Friday, December 13, 2013

Tell a Story and Plan in Analog

Tell a Story


     No one wants to listen to a lecture. But, most of us loves stories, especially personal stories. Make your presentation based on stories, use your power, persuasion, and charisma to deliver the stories, and you’ll be able to convince your audience.
“The single most important thing you can do to dramatically improve your presentations is to have a story to tell before you work on your PowerPoint file.”--CLIFF ATKINSON

Planning First

          Before switching on computer, you should have clear idea of what you would like to deliver to your audience. Use the following three-step storyboard approach:
  1. Writing
  2. Sketching
  3. Producing
“Remember, it’s the story, not the slides, that will capture the imagination of your audience.”
     You also need to know how you are going to deliver your stories.  Create conflicts, resolutions, villains, and heroes.  As most directors storyboard the plot before picking up camera, you should create a story line before starting messing with power point. Create a plot which will rivet your audience throughout your presentation. This can be done without using powerpoint.   

Pen and Paper

         Pen and paper are simple but powerful. They are cheap in terms of money and time consumption. Its simplicity and flexibility frees you from a constrained of power point. Its inexpensiveness allows you to unhesitatingly abandon mediocre half-finished jobs, and redesign the work. So start by working on pen and paper. Do not worry about power point. You’ll get to use it when the time was right.

Long and Boring Process

     A good presentation needs a lot of work. To prepare one-hour long presentation with 30 slides, you need to
  • Spend up to 90 minutes
  • Spend one-third of that time for building the slides.
  • Spend first 27 hours for researching the topic, collecting input from experts, organizing ideas, collaborating with colleagues, and sketching the structure of the story.

Text and Bullets

     They are least effective in communicating. But they’re great for checklist. If you don’t want to forget things, use it. But, if you want to captivate your audience, stay away from it.

Nine elements of great presentations

1.   Headline: make your headline short (140 characters or less), memorable, simple.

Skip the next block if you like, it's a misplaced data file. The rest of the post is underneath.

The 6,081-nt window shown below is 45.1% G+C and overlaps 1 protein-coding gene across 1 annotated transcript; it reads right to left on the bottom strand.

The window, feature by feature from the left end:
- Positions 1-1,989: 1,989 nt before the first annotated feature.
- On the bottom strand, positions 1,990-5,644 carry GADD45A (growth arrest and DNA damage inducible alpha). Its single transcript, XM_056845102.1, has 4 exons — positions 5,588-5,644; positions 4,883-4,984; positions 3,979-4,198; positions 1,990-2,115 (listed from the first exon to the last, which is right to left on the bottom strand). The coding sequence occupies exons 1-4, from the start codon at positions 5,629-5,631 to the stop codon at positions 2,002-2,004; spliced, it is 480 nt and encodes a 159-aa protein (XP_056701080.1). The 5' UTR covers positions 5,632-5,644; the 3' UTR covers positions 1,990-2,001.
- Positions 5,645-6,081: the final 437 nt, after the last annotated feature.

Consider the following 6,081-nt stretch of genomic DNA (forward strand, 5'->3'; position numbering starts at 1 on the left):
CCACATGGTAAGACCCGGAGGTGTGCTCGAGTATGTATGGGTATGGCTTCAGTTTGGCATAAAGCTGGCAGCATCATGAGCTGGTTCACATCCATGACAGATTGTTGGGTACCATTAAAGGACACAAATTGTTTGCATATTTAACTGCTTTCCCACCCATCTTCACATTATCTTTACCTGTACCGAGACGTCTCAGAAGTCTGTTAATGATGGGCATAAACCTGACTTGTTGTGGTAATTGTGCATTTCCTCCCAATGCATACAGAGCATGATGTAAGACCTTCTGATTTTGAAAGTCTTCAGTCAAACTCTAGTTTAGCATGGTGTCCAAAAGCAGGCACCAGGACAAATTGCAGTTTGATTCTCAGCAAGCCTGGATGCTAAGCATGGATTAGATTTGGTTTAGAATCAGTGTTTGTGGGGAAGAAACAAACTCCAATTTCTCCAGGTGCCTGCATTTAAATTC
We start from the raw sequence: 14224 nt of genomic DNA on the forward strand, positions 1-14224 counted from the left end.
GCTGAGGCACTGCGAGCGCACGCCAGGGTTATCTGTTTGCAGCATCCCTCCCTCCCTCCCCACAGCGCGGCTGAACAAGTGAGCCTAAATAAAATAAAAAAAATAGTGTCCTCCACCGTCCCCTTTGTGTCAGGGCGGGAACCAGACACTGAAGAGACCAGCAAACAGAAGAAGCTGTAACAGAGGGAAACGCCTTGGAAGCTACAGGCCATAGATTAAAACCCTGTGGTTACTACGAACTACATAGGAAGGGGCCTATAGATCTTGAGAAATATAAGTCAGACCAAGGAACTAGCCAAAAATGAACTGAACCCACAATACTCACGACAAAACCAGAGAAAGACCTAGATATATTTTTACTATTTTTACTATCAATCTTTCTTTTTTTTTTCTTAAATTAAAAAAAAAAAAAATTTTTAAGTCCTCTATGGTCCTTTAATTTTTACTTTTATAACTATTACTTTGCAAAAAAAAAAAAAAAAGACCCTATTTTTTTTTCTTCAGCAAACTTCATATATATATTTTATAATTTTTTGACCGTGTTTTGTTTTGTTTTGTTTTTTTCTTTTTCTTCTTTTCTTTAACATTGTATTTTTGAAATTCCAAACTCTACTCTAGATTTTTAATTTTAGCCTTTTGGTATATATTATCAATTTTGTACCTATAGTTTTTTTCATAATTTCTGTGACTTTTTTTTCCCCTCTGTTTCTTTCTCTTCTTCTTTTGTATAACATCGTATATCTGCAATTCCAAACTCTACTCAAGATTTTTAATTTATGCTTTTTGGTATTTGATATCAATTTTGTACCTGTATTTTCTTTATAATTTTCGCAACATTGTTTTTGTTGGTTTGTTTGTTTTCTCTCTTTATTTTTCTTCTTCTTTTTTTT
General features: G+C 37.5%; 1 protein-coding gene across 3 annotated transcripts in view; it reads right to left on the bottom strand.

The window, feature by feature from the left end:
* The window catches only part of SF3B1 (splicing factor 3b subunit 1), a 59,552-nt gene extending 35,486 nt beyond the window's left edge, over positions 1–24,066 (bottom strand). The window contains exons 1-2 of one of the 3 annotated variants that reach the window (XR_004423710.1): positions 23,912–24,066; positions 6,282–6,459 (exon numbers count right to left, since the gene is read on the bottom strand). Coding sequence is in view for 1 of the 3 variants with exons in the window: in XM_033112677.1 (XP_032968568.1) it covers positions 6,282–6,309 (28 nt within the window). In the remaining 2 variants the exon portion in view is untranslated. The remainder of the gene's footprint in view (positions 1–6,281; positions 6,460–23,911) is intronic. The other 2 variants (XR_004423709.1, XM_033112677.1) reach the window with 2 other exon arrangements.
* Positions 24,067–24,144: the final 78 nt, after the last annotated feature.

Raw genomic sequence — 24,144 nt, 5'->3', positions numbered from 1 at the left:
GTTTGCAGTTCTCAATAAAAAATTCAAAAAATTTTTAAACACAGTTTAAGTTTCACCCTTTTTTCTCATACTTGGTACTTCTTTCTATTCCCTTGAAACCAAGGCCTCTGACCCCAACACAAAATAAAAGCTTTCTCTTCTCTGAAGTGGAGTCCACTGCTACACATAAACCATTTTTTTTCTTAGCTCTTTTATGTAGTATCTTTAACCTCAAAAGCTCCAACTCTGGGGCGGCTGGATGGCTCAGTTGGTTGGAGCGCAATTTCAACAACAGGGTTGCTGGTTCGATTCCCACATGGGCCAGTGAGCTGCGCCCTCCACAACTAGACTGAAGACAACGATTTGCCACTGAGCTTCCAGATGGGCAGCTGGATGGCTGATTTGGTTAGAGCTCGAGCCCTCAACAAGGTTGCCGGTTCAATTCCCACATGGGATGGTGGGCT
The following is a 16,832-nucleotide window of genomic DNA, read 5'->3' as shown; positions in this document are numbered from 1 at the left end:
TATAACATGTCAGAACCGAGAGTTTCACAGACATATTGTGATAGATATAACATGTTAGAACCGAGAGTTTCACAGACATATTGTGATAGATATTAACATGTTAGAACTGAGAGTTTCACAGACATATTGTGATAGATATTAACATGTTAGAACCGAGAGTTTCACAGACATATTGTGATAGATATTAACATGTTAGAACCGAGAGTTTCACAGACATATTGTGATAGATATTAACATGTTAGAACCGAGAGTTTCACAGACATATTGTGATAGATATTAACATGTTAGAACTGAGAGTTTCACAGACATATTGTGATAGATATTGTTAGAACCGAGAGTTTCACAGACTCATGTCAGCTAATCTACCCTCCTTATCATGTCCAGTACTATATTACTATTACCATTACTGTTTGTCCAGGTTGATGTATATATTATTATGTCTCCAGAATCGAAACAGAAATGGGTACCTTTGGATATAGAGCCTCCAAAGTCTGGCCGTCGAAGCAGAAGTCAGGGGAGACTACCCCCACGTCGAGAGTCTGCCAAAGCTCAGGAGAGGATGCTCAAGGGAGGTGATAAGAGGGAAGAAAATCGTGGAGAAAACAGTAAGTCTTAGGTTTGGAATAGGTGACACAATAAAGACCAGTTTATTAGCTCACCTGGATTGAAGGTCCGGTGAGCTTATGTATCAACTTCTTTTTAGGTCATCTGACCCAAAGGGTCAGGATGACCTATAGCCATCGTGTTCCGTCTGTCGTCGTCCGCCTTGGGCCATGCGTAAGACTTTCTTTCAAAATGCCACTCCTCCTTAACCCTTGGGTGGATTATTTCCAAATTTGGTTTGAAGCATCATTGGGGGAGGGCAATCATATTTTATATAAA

2.   Passion statement: define your passion with a sentence like ‘I’m excited about this product, because it _________’
3.   Three key messages: you should have exactly three messages which are simple and easy to recall (without looking the script).
4.   Metaphor and analogy: Use something people find easy to understand as a starting point to tell your story
5.   Demonstration: If you have a product, bring it on the stage
6.   Partners: Ask your partners who contribute to your product to join your presentation
7.   Customer evidence and third party endorsement: Use stats, quotes, sound/video clips for your customer’s testimonial. If possible, invite a few customers to join your presentation.
8.   Video clips: Do not use video longer than 2-3 minutes
9.   Flip charts, props and show-and-tell: Three type of learners: Visual, Auditory, and Kinesthetic. Make sure that you have all in your presentation. Your presentation could be visual. Auditory could be by your voice. Kinesthetic could be achieved by handing models of your products to the audience.


Source: The Presentation Secrets of Steve Jobs: How to Be Insanely Great in Front of Any Audience 
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Book or Audiobooks?

          Personally, I prefer audiobooks. It's fun, and I can listen when I'm doing something else. It also makes other activities (e.g., jogging) a lot more fun. For more detail about audiobooks, please read [this post].     
          There is one more reason that may encourage you to go for the audiobook version. You can get it now for FREE. Audible offers you a free trial for 14 days. Even if you get the book and cancel the subscription right away (so that you don't have to pay), you can keep the book. And, don't worry if you lost the audiobook file. Just log into audible.com. You can keep downloading the over and over again.

    About the summary: It takes time to finish up a book. And, when you do, sometimes, you want to review what you learn from the book. If you do not make  notes as you read, you might have to go through the book once again. This can be time-consuming when you are dealing with a book. But you can still flip through the book and locate what you are looking for.

However, when the material is an audiobook, it is extremely hard to locate a specific part of content. Most likely you will have to listen to the entire audiobook once again.

This book summary will help solve the pain of having to go through the book all over again.

I am leaving out the details of the books. Most books have interesting examples and case studies, not included here. Reading the original book would be much more entertaining and enlightening. If you like the summary, you may want to get the original from the source below.


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